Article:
Security & Compliance Overview

The Security & Compliance features of the ActiveState Platform enable you to identify out-of-date or insecure components (packages and modules) running in your environment. The method used by Security & Compliance – scanning components at load time for security, licensing, and open source health/quality issues – is known as in-parser Module Security and Compliance. It is particularly valuable for security issues which are discovered over time. A component may go into production with no known vulnerabilities and present a wide open backdoor some years later when vulnerabilities are discovered.

For example, all Django versions before 1.4.11 were vulnerable to CVE-2014-0474. Anyone who did a careful security review of Django 1.4.10 and deployed their code secure in the belief that there were “no vulnerabilities” was wide open in the future unless they continued to run some kind of ongoing scanning in their production environment. Most organizations do not do this because it requires constant, often labor intensive, maintenance work.

Security & Compliance automates this process, eliminating uncertainty about which components contain security issues and vulnerabilities, and in turn which applications are vulnerable.

Getting Started

For information on getting started with Security & Compliance, see the ActiveState Platform Quick Start Guide.

How Security & Compliance works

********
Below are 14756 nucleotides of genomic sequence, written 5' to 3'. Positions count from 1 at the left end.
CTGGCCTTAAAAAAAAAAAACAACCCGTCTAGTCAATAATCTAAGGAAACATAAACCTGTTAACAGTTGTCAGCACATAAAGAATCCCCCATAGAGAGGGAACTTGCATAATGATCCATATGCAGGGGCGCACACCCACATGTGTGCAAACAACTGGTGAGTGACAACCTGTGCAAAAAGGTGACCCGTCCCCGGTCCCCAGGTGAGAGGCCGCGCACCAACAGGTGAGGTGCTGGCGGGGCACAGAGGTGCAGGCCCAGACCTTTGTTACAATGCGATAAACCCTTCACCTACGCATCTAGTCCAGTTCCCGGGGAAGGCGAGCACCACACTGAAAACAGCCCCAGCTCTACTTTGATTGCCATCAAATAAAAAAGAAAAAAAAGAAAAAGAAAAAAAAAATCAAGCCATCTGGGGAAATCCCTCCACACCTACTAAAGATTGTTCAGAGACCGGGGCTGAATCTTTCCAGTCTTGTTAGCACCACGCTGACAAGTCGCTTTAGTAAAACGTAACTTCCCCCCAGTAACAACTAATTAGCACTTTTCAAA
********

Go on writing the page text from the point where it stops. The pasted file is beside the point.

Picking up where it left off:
When each Python component is loaded by the Security & Compliance plugin interpreter a file is opened and its contents are read. Security & Compliance scans the files loaded by the interpreter for existing or newly discovered security vulnerabilities, outdated or “risky” components, license violations, and stale or dated open source software. The ActivePython interpreter with the Security & Compliance plugin is “scan only” functionality. Components will never be prevented from running, but the service it is attached to will notify an administrator regarding any problems in the ActiveState Platform.

Security & Compliance collects metadata about your ActivePython applications and scripts, such as package names, package licenses, version numbers, which aids in the identification of compromised, out of date, or potentially vulnerable software. No private, personal or other enterprise data is being collected. No programming code or binaries will be transmitted from your application.

Python applications running with ActivePython will periodically send data to the ActiveState Platform. Data is sent on startup of the application, and subsequently each time a new component is loaded into the interpreter.